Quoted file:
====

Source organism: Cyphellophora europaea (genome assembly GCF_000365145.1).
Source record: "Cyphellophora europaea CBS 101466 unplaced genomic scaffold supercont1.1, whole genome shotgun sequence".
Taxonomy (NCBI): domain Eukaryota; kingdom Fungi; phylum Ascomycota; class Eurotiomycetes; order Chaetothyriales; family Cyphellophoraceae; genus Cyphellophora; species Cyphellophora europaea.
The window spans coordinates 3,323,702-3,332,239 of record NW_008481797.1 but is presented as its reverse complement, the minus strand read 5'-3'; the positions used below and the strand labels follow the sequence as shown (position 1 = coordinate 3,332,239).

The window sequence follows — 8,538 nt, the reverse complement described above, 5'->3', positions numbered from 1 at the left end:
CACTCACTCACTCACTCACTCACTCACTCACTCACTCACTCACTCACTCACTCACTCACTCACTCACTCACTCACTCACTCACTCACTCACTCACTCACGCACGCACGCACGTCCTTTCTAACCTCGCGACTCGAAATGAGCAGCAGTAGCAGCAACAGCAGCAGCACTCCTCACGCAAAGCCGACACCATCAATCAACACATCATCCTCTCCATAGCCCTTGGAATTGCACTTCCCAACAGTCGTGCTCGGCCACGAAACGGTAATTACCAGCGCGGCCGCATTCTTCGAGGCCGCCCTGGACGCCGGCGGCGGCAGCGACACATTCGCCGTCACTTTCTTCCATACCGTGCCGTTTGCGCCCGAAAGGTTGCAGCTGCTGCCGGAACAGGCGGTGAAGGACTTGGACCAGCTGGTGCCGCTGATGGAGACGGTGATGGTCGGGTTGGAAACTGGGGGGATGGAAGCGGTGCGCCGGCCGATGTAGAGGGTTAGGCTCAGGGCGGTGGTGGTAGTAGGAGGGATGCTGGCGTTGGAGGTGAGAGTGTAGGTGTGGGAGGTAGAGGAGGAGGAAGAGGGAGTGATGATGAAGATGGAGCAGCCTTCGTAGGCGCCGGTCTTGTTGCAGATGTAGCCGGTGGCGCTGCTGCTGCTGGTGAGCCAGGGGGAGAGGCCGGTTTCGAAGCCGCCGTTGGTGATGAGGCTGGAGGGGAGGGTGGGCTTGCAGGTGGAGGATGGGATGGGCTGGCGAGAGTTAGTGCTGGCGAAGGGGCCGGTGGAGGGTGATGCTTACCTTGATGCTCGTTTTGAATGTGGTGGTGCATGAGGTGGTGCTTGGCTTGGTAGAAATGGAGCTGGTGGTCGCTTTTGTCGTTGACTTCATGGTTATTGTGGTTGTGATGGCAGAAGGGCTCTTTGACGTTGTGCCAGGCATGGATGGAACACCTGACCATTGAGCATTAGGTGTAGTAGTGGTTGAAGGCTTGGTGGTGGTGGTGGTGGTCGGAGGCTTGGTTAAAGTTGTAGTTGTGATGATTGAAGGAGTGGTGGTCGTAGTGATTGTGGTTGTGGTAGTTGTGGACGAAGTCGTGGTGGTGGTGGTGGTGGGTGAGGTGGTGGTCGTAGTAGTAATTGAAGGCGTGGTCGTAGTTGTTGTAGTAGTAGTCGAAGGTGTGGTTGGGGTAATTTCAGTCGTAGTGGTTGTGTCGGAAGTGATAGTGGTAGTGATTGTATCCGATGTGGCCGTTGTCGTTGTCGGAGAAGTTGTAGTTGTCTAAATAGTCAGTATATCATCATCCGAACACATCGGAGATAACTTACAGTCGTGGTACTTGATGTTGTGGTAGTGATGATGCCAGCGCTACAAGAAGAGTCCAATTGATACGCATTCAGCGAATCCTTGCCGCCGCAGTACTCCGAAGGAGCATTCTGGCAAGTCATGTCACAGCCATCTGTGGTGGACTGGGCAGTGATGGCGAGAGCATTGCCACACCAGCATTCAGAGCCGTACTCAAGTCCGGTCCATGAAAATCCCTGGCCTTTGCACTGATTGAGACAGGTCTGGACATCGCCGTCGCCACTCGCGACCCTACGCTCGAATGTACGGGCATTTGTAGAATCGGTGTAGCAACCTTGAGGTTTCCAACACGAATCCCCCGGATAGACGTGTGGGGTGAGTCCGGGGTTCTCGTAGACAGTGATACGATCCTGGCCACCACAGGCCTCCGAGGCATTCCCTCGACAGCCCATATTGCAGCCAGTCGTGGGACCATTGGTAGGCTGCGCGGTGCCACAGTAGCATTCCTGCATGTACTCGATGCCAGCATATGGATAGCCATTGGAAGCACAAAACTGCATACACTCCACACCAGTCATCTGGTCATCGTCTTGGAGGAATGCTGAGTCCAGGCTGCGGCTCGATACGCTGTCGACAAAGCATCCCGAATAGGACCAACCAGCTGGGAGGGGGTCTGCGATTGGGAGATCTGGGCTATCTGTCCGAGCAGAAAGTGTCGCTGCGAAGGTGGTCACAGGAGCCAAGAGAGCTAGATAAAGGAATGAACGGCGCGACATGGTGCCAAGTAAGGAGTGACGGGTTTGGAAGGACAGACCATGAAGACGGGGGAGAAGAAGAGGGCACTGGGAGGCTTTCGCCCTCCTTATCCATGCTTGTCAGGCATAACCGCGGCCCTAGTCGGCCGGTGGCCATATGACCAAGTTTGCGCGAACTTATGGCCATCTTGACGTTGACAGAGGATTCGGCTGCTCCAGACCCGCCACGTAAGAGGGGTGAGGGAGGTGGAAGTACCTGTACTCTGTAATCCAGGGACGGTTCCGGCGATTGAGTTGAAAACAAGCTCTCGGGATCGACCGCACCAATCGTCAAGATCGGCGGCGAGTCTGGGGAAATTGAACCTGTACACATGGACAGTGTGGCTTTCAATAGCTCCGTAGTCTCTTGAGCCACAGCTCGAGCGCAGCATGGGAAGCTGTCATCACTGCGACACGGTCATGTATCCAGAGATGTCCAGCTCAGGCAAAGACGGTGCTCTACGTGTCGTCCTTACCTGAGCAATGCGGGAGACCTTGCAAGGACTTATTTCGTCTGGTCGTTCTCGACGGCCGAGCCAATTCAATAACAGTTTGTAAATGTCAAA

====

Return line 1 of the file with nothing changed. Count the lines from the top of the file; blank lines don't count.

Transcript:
Source organism: Cyphellophora europaea (genome assembly GCF_000365145.1).